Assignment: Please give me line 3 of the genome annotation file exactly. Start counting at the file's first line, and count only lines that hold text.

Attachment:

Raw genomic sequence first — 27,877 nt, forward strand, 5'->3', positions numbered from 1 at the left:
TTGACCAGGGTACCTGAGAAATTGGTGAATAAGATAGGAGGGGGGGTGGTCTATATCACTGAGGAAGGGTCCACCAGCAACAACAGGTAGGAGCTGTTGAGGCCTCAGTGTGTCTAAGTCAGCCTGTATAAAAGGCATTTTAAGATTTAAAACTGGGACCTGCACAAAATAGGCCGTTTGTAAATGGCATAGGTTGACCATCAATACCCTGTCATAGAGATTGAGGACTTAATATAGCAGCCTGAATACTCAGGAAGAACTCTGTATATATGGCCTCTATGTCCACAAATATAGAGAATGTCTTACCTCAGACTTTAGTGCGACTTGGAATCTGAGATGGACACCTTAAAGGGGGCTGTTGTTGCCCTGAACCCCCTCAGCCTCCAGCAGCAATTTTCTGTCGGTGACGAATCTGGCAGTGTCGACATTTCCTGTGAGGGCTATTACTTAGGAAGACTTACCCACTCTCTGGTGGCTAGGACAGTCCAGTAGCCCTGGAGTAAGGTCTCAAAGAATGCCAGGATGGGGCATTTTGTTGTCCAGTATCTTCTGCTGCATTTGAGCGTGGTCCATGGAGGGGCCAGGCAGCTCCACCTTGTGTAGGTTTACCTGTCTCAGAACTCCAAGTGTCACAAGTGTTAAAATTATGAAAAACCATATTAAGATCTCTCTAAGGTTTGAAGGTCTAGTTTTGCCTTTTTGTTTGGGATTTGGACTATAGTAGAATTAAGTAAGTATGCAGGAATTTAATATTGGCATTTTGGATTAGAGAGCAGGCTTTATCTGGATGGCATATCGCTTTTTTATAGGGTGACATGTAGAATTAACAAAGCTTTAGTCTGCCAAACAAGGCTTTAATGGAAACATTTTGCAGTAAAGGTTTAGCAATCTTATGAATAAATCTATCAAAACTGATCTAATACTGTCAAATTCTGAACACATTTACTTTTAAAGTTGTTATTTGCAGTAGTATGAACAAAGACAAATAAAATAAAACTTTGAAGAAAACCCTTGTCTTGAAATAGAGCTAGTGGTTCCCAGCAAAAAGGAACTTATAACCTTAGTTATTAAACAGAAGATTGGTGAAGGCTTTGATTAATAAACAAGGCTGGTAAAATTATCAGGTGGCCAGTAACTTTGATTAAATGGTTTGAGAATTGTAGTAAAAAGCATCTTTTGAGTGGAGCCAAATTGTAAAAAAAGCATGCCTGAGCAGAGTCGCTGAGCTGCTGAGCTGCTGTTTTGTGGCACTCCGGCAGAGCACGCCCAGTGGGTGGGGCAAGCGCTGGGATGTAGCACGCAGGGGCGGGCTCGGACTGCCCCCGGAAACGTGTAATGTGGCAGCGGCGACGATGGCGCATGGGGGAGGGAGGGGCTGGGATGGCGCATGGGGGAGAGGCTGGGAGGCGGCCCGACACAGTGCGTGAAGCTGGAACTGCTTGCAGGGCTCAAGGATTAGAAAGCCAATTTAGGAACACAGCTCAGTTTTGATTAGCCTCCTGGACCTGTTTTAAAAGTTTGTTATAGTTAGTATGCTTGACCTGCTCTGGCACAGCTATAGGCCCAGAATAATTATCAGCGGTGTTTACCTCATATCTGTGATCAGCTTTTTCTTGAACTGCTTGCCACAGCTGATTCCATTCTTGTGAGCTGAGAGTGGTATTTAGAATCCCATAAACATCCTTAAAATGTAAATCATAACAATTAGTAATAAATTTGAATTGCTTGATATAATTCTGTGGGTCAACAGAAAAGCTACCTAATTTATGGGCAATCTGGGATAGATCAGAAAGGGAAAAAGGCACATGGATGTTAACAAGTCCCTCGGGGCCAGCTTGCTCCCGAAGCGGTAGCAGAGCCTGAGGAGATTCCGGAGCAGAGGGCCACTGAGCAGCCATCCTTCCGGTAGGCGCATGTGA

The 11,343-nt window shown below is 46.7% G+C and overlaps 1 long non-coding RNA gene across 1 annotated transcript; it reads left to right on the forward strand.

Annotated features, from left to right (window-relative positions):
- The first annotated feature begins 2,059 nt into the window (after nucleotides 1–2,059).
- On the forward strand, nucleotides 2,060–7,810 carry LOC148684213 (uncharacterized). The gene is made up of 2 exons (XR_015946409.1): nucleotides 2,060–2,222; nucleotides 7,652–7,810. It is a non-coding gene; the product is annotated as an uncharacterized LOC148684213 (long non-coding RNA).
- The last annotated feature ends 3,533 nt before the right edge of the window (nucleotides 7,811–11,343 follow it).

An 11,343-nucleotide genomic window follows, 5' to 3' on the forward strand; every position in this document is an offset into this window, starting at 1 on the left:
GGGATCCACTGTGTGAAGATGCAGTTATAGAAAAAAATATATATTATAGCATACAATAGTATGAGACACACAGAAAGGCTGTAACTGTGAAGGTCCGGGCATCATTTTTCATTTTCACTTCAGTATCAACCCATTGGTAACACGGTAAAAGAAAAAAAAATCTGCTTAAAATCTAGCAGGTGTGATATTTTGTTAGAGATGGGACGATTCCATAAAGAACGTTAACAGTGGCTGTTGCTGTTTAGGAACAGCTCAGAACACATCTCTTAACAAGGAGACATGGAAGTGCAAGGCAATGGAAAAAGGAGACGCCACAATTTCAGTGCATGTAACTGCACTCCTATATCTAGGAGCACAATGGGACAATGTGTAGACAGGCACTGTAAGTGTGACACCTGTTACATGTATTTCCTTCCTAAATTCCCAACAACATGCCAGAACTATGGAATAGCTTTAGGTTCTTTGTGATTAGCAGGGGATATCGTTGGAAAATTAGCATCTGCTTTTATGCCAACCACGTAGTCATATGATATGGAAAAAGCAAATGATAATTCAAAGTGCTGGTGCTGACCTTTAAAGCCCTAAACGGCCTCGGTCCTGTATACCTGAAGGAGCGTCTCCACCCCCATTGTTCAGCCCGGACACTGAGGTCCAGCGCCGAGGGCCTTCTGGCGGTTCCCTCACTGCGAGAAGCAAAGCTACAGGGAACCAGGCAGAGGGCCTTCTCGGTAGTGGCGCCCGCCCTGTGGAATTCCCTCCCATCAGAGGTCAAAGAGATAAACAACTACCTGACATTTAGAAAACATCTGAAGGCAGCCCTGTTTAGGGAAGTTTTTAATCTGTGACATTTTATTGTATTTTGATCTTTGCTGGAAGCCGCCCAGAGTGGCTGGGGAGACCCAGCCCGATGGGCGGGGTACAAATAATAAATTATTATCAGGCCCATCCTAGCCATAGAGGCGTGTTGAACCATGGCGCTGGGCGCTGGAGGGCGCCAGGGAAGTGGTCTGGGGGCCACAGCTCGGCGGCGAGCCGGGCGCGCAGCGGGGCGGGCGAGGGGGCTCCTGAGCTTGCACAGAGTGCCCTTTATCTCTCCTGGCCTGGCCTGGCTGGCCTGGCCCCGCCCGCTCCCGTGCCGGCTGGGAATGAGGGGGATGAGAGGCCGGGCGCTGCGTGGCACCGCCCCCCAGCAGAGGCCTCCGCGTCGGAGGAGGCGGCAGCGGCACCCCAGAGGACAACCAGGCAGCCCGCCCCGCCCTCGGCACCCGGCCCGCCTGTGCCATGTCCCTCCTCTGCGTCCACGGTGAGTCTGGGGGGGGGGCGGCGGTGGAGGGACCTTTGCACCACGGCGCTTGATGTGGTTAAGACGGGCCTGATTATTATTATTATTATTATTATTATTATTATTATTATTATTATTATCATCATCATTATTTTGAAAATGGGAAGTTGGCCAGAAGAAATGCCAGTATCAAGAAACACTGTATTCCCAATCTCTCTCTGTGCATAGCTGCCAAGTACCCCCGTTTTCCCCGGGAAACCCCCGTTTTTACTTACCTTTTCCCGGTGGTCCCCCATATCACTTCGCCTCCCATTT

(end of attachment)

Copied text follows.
The 11,343-nt window shown below is 46.7% G+C and overlaps 1 long non-coding RNA gene across 1 annotated transcript; it reads left to right on the forward strand.